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Echidnas: Tachyglossidae

Echidnas And People

Echidnas are not as well known as the platypus, but they fascinate naturalists and zoologists for the same reasons: they lay eggs, have a combination of reptilian and mammalian characteristics, and remind us of a time when reptiles were evolving into mammals.


Besides echidnas, several kinds of unrelated mammals that eat mostly ants and termites have evolved in several parts of the world. The others are the anteaters of Central and South America, the aardvark of Africa, the pangolins of Africa and Asia, and the numbat of Australia. Mammals that feast mainly on ants and termites need to be born with certain natural, built-in tools for the job, and all these creatures have them: long, sticky, whiplike tongues that can shoot out of narrow, elongated, tube-shaped snouts; powerful, curved, hooklike claws and heavily muscled limbs for tearing apart termite castles or digging up ant colonies; and powerfully muscled bodies. These animals either have no teeth at all or lose them before they mature (echidnas, New World anteaters, pangolins), lose most of their teeth but keep a few (aardvarks), or seem to be slowly losing their teeth over evolutionary time (numbats).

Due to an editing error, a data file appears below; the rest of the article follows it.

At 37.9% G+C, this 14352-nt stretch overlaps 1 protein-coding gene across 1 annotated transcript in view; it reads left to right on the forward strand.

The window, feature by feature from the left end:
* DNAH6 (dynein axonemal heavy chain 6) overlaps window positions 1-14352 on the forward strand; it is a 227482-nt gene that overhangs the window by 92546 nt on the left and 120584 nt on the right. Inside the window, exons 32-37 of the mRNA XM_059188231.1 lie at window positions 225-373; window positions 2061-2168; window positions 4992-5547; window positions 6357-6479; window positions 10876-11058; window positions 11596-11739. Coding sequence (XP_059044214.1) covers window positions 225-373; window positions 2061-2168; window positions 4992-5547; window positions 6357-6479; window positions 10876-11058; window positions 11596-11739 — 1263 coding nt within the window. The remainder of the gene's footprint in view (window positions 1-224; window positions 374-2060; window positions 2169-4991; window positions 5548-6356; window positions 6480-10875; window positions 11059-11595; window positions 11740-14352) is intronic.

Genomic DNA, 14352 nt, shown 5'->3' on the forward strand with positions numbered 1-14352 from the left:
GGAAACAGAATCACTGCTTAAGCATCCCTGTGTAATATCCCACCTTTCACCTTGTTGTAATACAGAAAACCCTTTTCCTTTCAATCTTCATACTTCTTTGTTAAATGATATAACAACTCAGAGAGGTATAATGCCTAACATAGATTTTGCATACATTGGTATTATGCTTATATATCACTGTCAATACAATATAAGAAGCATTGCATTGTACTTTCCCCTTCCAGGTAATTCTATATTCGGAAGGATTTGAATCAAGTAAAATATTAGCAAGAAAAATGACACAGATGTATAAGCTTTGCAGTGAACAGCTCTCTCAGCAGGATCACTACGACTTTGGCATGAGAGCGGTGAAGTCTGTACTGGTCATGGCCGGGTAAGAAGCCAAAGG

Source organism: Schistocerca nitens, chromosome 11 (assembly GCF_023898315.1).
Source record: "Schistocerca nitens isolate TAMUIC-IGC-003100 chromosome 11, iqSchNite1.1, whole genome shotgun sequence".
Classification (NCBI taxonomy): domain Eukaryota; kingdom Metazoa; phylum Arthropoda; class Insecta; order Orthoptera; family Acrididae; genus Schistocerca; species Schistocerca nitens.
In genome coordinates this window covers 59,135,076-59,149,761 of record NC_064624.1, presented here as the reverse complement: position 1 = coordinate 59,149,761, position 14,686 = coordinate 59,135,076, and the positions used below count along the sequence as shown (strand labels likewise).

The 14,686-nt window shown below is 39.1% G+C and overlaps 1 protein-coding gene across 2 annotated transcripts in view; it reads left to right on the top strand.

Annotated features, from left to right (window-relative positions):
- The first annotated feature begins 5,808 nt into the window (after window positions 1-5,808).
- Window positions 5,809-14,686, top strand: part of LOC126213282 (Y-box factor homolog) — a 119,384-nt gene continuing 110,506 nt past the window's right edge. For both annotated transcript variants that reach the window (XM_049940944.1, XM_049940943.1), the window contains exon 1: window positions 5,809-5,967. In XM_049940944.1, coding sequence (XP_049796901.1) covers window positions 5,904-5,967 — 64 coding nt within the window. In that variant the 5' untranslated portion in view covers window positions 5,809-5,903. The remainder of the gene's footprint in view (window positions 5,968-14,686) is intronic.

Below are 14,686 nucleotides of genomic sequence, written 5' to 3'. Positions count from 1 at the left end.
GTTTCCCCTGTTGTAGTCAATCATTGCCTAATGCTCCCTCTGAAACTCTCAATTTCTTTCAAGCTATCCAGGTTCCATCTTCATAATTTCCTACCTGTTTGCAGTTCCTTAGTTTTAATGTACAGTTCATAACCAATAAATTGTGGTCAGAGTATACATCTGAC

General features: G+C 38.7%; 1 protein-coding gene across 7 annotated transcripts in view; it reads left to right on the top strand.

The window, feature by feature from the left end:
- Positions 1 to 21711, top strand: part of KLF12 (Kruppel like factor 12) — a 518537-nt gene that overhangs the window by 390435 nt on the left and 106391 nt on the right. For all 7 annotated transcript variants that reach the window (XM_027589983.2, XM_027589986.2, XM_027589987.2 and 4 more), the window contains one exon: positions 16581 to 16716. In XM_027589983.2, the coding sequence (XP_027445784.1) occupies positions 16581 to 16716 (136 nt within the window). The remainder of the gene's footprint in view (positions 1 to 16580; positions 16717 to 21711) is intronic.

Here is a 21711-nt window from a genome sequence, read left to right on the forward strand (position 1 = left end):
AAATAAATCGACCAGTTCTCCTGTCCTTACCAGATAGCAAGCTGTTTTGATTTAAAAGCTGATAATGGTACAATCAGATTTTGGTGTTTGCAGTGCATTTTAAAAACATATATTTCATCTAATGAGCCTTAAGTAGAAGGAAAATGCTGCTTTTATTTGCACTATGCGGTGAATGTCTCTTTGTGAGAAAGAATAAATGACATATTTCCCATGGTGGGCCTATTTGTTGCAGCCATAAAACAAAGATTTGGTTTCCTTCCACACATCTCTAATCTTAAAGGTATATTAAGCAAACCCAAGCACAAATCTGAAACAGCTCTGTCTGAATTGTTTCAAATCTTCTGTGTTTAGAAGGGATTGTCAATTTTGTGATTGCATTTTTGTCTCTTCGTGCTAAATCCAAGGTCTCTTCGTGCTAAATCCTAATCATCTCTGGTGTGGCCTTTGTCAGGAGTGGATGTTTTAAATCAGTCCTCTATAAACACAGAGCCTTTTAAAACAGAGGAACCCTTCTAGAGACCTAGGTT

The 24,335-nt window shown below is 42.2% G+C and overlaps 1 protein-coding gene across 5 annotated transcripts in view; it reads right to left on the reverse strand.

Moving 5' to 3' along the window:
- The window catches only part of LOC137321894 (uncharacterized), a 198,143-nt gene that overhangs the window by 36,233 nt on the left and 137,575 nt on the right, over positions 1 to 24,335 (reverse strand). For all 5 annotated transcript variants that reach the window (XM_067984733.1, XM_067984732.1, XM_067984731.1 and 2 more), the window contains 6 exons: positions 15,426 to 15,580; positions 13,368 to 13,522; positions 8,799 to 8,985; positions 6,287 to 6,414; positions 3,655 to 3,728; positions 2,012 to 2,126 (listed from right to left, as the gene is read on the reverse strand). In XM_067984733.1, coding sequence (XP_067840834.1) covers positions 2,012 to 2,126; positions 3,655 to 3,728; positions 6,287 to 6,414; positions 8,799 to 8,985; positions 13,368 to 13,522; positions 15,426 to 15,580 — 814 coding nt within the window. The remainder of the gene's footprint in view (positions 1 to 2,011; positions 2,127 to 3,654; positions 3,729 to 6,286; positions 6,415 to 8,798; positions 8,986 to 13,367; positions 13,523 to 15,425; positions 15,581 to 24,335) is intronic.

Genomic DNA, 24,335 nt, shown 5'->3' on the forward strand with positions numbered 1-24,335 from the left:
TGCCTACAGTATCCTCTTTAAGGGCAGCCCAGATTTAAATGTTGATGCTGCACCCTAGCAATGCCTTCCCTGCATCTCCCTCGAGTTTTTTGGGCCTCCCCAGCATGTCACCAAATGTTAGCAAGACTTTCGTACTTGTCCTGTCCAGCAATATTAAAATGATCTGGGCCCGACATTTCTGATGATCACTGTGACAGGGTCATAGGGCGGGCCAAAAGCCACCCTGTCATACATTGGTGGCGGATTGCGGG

These ant-eating animals have keen senses of scent and hearing, poor eyesight, and walk clumsily because their long, curved claws slow their gait. They are not diverse. There is only one species of numbat and one of aardvark, two of echidnas, four of New World anteaters, and seven of pangolins. Individual animals of these species lead solitary lives, socialize only to mate, and females nearly always bear and raise one young at a time.

Additional topics

Animal Life ResourceMammalsEchidnas: Tachyglossidae - Physical Characteristics, Diet, Behavior And Reproduction, Echidnas And People, Short-beaked Echidna (tachyglossus Aculeatus): Species Account - GEOGRAPHIC RANGE, HABITAT, CONSERVATION STATUS